• 0.5 oz Crème de Cassis
  • 0.5 oz simple syrup (1 to 1)
  • 1 dash Angostura bitters (or similar aromatic)

It’s got lemon juice, so you should shake, but you might get away with stirring all the ingredients before pouring over (cracked) ice with a lemon slice garnish.

My Crème de Cassis has been languishing in the back of my liquor cabinet in between rounds of Kir Royale, but it’s painfully obvious (now) how well the currant liqueur goes with Bourbon and lemon juice. Fruity berry flavors, the sharp citrus and the sugar balancing, and the smoky sweetness of the Bourbon. Lovely.



 Posted by at 4:07 am
Sep 292011

Having recently invested in a bottle of Barenjager (sorry I don’t know how to put the little dots over the letters) NMD commander Ben linked me to Barenjager’s recent cocktail competition. A beautiful warm evening in the garden ensured that I would try the winner.

Grand prize winner, Kyle Ford, mixed up the SS Europa a perfectly balanced cocktail that according to the judges “highlighted Barenjager beautifully and created an instant classic.”

SS Europa
1 part Barenjager Honey Liqueur
2 parts Noilly Prat Dry Vermouth
3 dashes St. George absinthe
Method: Stir for 20 seconds and strain into a chilled cocktail glass. Garnish with an orange twist.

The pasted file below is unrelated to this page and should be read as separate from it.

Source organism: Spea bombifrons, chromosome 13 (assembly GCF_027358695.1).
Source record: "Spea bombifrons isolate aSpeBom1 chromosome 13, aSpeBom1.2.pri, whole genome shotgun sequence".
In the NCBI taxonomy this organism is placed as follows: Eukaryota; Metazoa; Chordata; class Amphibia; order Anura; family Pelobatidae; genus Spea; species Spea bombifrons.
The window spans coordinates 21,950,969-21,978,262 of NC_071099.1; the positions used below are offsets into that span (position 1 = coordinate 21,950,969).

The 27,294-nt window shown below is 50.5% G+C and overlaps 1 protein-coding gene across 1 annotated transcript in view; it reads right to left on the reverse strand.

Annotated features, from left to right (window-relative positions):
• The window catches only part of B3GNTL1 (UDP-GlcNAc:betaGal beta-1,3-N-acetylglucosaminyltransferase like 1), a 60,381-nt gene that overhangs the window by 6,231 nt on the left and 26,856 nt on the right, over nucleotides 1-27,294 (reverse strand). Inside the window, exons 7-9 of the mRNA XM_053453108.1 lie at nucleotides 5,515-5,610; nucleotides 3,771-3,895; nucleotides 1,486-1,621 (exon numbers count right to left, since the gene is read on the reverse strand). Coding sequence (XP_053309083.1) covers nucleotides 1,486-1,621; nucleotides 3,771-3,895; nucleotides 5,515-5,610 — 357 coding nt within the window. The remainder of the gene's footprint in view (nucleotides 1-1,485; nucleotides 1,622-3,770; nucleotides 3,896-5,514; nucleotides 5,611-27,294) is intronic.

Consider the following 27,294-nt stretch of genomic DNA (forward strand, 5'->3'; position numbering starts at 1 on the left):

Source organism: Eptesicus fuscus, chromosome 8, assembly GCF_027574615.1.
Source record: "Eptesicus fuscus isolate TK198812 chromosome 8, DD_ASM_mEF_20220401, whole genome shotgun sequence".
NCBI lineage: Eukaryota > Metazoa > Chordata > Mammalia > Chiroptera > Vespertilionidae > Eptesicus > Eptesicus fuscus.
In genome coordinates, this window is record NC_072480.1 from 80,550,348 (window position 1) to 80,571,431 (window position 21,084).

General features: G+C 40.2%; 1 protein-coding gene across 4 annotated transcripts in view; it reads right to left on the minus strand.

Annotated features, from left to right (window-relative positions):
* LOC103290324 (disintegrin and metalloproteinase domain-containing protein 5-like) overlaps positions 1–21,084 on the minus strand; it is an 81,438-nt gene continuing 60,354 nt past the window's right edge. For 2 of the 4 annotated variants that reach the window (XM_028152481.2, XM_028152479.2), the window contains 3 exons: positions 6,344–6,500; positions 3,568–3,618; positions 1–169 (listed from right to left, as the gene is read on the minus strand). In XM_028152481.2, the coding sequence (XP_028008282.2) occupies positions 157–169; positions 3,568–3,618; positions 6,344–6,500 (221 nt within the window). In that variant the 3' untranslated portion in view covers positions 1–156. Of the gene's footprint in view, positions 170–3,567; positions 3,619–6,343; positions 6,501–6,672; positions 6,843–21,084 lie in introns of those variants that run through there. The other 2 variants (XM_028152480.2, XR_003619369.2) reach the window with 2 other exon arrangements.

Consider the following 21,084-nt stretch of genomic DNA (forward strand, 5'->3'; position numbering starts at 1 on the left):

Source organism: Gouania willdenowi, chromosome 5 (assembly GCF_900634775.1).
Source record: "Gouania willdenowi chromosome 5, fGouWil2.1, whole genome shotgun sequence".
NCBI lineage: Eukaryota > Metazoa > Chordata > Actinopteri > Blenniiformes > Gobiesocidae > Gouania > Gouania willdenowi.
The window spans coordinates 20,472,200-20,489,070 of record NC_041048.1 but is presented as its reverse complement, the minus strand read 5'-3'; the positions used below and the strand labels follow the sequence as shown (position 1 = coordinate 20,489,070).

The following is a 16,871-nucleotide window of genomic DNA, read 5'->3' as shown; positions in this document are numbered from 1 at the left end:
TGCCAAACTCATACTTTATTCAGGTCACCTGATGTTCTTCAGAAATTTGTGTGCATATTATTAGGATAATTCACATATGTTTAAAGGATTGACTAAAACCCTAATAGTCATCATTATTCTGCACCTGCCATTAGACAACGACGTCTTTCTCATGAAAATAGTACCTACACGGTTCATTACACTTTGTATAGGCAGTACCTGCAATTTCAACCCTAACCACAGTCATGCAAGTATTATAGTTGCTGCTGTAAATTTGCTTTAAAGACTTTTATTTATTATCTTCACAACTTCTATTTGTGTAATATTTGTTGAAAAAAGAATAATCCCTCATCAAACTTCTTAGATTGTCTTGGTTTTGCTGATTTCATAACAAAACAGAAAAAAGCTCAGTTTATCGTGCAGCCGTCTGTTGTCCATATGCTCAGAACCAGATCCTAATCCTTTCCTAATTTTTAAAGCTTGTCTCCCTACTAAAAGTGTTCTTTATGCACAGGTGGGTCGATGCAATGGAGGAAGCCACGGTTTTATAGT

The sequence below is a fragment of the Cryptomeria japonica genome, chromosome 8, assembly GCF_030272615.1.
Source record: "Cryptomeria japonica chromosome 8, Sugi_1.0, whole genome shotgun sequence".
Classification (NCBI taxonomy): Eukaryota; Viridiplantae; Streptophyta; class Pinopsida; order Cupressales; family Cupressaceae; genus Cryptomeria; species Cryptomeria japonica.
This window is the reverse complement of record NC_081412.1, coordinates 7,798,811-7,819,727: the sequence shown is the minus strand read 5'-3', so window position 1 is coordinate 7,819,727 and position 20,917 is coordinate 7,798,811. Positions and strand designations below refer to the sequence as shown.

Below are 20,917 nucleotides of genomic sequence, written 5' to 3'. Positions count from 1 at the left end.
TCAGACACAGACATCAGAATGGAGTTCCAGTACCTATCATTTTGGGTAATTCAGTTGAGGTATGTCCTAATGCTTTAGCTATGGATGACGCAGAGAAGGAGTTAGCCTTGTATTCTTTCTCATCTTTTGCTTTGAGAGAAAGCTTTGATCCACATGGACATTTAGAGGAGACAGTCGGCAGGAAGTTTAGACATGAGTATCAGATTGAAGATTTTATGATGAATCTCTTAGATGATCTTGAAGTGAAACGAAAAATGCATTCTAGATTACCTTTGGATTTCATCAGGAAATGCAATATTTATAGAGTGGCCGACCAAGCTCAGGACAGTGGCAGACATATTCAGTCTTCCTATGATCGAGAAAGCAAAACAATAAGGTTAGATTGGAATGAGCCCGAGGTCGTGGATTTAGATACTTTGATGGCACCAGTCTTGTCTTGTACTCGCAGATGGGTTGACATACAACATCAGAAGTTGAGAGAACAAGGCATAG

I lacked St. George’s absinthe (which is excellent) but some dashes of Tabu absinthe made a fine stand-in.  Very refreshing and light, slightly sweet, almost as if there were a kids drink called honey juice. Will definitely make again.

 Posted by at 11:01 pm
Sep 142011

Once again my wife, Miranda, had the urge to spend $60 on booze to make one cocktail she had just read about… but life is to be enjoyed, right? My brother happened to stop by at just the right time (to borrow a pipe wrench) and ended up with a cocktail in the garden as well. Credit goes to Bon Appetit and creator Eyal Raziel.


5 tablespoons rye whiskey
3 tablespoons honey liqueur (such as Bärenjäger)
1/4 teaspoon orange bitters
Ginger ale
2 orange twists

Fill 2 Old Fashioned glasses with ice. Divide rye, honey liqueur, and bitters between glasses. Stir for 5 seconds. Top with a splash of ginger ale. Garnish with orange twists.

I used Redemtion Rye, Bärenjäger (which comes in a very silly bottle), Regans’ orange bitters, and Fentimans ginger beer.

Sweet without being overly cloying, tasty, and packs a punch.  I’d like to do it again with much less interesting Canada Dry ginger ale to allow more of the Rye and honey flavors through. The strong ginger of the Fentimans (while good) was too dominant in a recipe without the word ginger in the title.



 Posted by at 9:55 pm
Aug 082011

The Sazerac is a classic New Orleans drink. There are a number of stories about its creation and the history of the name. I’m not going to recount them here.

This is a drink best served neat, in a chilled rocks or similar small glass. I prefer glasses that have curved sides. Just a personal aesthetic thing.

Here’s the ingredients the way I like them:

  • 2 oz Rye Whiskey (Redemption, Templeton, Michters, and Rittenhouse all please me, but I haven’t tasted everything on the market, yet. I will say that I find Jim Beam’s (ri)1 a little overrated, and am saddened not to like Bulleit’s Rye more).
  • 1/2 oz simple syrup
  • 3 dashes Peychaud’s Bitters
  • 2 dashes Angostura Bitters
  • Absinthe or Absinthe substitute (Herbsaint, Absente, Pernod, Ricard)